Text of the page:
We believe that at the answer to this question must be sought in the Pension Funds Act rather than in the Income Tax Act. Does section 37A of the Pension Funds Act allow pension fund capital to be moved to an insurance policy under the Long-term Insurance Act without the capital losing its treasured protection under section 37A?

This is a question that we have posed to NAMFISA to which we are eagerly awaiting a response for a number of years now. In the most recent communication, NAMFISA indicated that it is consulting senior council due to the complexity of the matter.

So here we are - NAMFISA is not in a position to lay down the rules of the game yet insurance brokers and insurance companies are happily entering into business that may yet prove to be in contravention of the Pension Funds Act, and consequently would be taxable in terms of the Income Tax Act.

Tilman FriedrichTilman Friedrich is a qualified chartered accountant and a Namibian Certified Financial Planner ® practitioner, specialising in the pensions field. Tilman is co-founder, shareholder and managing director of RFS, retired chairperson, now trustee, of the Benchmark Retirement Fund.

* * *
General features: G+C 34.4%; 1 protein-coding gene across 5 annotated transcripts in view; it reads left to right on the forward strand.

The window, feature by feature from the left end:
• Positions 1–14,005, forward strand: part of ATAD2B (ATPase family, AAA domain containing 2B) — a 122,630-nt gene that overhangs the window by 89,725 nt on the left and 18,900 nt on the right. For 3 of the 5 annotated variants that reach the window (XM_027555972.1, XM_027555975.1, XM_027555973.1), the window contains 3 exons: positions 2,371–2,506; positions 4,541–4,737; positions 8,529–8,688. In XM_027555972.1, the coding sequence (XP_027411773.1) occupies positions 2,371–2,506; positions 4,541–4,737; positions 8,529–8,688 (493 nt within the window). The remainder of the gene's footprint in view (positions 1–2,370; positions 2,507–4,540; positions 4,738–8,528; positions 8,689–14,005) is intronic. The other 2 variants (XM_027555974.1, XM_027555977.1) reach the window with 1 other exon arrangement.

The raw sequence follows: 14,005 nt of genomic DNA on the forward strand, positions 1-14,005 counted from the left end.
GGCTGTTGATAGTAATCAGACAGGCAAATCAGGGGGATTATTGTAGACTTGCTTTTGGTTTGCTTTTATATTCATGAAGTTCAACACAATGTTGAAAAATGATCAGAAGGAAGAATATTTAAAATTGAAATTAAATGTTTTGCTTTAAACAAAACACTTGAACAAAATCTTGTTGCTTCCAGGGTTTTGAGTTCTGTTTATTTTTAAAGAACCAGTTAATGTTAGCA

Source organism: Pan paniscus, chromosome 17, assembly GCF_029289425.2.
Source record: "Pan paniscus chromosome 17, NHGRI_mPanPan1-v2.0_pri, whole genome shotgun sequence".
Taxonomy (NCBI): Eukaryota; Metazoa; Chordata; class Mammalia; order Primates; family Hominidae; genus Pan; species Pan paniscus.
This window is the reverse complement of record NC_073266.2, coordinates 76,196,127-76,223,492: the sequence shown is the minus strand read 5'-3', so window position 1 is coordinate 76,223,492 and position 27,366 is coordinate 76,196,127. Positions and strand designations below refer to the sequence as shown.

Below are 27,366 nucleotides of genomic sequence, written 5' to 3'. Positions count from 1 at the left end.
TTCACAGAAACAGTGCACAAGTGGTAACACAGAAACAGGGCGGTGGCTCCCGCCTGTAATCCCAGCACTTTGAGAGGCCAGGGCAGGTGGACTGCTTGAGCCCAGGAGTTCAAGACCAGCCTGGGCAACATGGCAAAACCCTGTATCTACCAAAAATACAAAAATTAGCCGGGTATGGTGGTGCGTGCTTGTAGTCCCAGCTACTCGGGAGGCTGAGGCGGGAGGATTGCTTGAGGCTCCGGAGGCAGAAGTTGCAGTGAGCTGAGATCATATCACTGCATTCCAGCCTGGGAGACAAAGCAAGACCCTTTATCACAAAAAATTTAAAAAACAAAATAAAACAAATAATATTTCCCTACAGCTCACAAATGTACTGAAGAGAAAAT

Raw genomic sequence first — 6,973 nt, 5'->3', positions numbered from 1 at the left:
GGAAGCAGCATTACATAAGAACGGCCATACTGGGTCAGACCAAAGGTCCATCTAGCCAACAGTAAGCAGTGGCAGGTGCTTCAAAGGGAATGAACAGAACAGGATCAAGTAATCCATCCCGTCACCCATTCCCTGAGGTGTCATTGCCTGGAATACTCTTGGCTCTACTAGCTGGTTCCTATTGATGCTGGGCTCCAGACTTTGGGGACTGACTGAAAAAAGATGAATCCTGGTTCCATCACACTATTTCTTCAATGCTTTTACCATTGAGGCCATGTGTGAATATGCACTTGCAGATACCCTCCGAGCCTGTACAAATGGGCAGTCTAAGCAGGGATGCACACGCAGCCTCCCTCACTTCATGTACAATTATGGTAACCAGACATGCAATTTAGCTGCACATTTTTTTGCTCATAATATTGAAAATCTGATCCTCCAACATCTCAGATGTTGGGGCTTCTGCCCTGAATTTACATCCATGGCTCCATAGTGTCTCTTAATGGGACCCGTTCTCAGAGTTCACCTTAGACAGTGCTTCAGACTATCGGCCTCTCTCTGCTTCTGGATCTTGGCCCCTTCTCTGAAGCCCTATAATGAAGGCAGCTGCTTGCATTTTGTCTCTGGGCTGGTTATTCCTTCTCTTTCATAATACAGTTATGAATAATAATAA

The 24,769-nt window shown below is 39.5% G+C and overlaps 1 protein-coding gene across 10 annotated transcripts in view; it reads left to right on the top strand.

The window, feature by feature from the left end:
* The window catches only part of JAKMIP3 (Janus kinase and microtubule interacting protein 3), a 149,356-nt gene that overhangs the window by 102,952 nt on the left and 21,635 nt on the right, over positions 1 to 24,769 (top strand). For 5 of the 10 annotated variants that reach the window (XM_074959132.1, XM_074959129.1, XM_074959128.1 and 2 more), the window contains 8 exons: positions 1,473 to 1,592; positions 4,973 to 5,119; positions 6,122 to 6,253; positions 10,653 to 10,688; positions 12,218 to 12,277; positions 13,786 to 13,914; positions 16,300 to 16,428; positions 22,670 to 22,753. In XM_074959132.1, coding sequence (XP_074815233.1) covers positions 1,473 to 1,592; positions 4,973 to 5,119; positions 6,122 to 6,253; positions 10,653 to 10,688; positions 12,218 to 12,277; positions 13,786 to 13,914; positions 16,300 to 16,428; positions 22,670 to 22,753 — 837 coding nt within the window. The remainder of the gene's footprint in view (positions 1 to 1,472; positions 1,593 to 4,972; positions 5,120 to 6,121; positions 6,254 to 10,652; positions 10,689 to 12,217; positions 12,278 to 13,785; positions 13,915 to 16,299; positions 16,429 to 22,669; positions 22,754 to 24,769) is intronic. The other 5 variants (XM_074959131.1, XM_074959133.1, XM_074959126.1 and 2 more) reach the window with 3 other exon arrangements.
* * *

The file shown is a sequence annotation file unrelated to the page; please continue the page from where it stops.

Compliment from an HR manager of an employer

“Dear J
Thank you very much for your prompt reply. I am very impressed with your quick service.”

Read more comments from our clients, here...

Kai Friedrich's Administration Forum

Education Policies and the Income Tax Act – employers watch out

‘Educational policy’ is defined as - “An insurance policy taken out by a tax payer for the exclusive and sole purpose of making provision for future education or training of a child or step-child of the taxpayer contemplated by section 16(1)(ab)(ii).”

Furthermore paragraph 11A of schedule 2 of the Act regulates employees’ tax and the employer’s administrative responsibilities. In terms of this section:

“1. An employer must issue a declaration to the Minister in the prescribed form  within 30 days following the month in which any amount received by or accrued to a taxpayer under or upon the maturity, payment, surrender or disposal of an education policy to which paragraph (dC) of the definition of “gross income” applies.
2. If an employer fails to submit a declaration in terms of subparagraph (1), he or she is liable to pay a penalty equal to 10 percent of the amount received or accrued to the taxpayer under or upon the maturity, payment, surrender or disposal of the policy.